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American English - grocery discounter/discount store  
von Windfall (GB), 2014-06-26, 10:25  like dislike  Spam?  
In the UK, we call companies like Aldi and Trader Joe's (which seems to be a US brand for Aldi) "food discounters" or simply "discounters". Can I use either of these terms in US English or should it be "grocery discounter", "grocery discount store", " food discount store" or something else?
"Discount" with food has a bad ring in the U.S.  #760086
von MichaelK (US), 2014-06-26, 12:43  like dislike  Spam?  
"Discount food store" in the U.S. suggests a small building (usually in a very poor neighborhood) selling questionable food. To my knowledge, no large U.S. food seller uses the word "discount" in their name.
At the link, note the "discount" in quite a few of the names of these often unsavory stores.
von Windfall (GB), 2014-06-26, 12:51  like dislike  Spam?  
Oh dear. Do you know Aldi or Trader Joe's or Netto? (Supermarkets that sell a restricted range of food and groceries at very low prices)? What would you call them? "Discounter" is relatively neutral in UK English, there are people who love them (because the food's so cheap and they're satisfied with the quality and the range) and people who hate them (because the range is so limited, the quality is not necessarily what you'd find in more expensive supermarkets and the interiors of the stores are not necessarily as attractive as higher priced stores), but both sides are happy referring to the stores of that type as "discounters", and that's what they're referred to when the financial/business press talks about them.
I'd like to keep "discount" in the name if possible, as they're called Discounter(s) in UK English and in German and previous translations for the same company have referred to them as food/grocery discounters or food/grocery discount stores, so moving away to something more neutral in US English may be problematic (and I suspect it would raise questions).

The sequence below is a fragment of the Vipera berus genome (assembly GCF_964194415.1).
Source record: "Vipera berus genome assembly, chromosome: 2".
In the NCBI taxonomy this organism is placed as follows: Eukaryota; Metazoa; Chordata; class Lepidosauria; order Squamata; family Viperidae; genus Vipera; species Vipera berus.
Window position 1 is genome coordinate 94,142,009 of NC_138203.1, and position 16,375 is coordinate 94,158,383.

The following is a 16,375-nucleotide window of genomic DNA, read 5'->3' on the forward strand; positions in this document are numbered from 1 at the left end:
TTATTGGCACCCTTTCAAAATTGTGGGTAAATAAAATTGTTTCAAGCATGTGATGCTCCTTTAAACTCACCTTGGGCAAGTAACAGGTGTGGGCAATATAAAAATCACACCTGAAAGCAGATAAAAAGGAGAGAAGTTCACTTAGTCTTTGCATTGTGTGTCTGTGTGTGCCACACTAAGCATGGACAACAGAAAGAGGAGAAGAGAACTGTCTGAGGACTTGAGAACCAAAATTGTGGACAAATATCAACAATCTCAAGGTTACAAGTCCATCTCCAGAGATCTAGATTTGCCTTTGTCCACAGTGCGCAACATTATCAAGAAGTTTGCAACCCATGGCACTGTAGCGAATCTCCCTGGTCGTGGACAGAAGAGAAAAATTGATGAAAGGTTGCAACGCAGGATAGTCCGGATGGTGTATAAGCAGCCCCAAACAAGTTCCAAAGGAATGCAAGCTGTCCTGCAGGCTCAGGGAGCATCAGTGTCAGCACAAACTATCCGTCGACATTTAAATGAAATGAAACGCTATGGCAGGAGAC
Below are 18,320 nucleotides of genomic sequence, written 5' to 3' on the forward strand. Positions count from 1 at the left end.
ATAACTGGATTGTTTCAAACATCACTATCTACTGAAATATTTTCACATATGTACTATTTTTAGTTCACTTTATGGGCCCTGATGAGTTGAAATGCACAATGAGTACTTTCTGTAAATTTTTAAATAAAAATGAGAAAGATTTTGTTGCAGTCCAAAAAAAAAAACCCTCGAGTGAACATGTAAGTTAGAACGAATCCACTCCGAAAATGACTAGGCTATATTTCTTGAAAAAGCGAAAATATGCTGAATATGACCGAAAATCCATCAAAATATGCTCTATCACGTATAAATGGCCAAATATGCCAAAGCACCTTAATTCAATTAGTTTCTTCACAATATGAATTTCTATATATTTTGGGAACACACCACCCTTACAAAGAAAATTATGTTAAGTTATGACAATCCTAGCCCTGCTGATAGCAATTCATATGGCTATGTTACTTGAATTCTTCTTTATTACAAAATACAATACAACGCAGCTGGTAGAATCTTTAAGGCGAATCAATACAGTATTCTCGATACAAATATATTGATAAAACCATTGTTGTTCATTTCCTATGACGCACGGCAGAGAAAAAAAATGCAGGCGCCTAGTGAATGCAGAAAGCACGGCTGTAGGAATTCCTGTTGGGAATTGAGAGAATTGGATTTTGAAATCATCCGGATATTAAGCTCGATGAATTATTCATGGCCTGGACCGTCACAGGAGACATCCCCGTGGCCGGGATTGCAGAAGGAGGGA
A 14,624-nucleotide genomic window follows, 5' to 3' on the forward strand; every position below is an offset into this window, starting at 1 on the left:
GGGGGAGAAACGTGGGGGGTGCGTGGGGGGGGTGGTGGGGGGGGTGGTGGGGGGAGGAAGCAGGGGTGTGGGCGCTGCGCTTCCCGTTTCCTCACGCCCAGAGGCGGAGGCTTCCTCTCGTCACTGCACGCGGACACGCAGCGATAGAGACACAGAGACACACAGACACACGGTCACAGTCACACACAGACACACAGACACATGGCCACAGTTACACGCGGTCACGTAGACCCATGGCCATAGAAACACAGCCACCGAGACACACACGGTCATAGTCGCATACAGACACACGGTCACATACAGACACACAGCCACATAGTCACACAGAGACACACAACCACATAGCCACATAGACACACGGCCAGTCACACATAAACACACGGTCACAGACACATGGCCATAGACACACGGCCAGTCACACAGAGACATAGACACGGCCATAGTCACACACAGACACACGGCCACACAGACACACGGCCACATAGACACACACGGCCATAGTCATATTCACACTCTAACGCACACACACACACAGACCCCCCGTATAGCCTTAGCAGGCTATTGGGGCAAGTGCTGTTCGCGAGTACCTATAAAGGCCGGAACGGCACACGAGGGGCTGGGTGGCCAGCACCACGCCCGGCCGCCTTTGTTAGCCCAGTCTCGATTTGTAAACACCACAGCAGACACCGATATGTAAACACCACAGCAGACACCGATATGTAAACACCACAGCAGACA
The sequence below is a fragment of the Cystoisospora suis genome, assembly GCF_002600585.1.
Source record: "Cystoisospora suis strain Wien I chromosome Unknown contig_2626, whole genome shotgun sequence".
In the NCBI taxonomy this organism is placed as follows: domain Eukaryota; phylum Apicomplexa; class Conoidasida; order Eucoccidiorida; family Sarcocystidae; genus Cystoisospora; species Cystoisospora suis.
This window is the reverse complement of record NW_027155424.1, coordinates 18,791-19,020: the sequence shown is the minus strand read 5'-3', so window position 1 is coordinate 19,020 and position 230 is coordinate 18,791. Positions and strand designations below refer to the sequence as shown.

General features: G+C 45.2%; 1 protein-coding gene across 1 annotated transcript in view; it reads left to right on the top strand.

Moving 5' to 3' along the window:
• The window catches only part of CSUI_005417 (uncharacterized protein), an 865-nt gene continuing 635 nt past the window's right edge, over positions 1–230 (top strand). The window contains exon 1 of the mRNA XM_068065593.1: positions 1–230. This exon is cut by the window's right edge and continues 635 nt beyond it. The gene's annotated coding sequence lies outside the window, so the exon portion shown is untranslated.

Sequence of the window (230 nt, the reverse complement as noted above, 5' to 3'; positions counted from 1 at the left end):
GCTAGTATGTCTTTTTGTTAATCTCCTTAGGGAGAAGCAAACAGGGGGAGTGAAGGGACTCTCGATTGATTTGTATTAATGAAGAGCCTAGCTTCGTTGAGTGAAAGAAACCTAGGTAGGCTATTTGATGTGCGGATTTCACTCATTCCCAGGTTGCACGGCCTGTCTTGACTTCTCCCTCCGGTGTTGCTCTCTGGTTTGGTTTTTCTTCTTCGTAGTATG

von Windfall (GB), 2014-06-26, 12:53  like dislike  Spam?  
Aha, as the word actually is used in some store names, perhaps "discount grocery store" is right (just unpopular in US culture). Do you have a preference as to what I should call them to be comprehensible in US English?
Edited  #760092
von Windfall (GB), Last modified: 2014-06-26, 12:57  like dislike  Spam?  
Wrong thread
von MichaelK (US), Last modified: 2014-06-26, 13:22  like dislike  Spam?  
I shop at Trader Joe's all the time, but have never thought of it as a discount store and have never heard it described as a discount store.
Trader Joe's here in the U.S. established and carefully guards its reputation of selling healthier food than your average supermarket. Their prices are good, but not that much lower than those in your traditional market. In short: Trader Joe doesn't bill itself as "cheaper" here in the U.S. The emphasis is on "different."
Someone else from the U.S. can perhaps expand on this. My Trader Joe's experience is limited to Virginia and Massachusetts.
As a footnote: I've heard it said that the profit margin on food products is extremely low in the U.S. So it may not even be possible for a reputable "discount" food store to survive.
von Windfall (GB), Last modified: 2014-06-26, 13:31  like dislike  Spam?  
I might be wrong about Trader Joe's. I assumed it was a discounter because it's owned by Aldi and Aldi is one. It's also possible this is cultural. My experience is that supermarkets in Germany are quite different from supermarkets in the UK and both are quite different from supermarkets in the US. The UK and Germany both have a food discounter segment (which I find quite similar in both countries - possibly because these are dominated by Aldi and Lidl in both countries), it's the higher end supermarkets that seem to be more different from each other. If this concept/culture simply doesn't exist in the US, I guess I'll have to stick to UK terms, as it does exist here and when the US has things we don't have, we tend to use your words for them.
Noteworthy afterthought.  #760110
von MichaelK (US), 2014-06-26, 13:32  like dislike  Spam?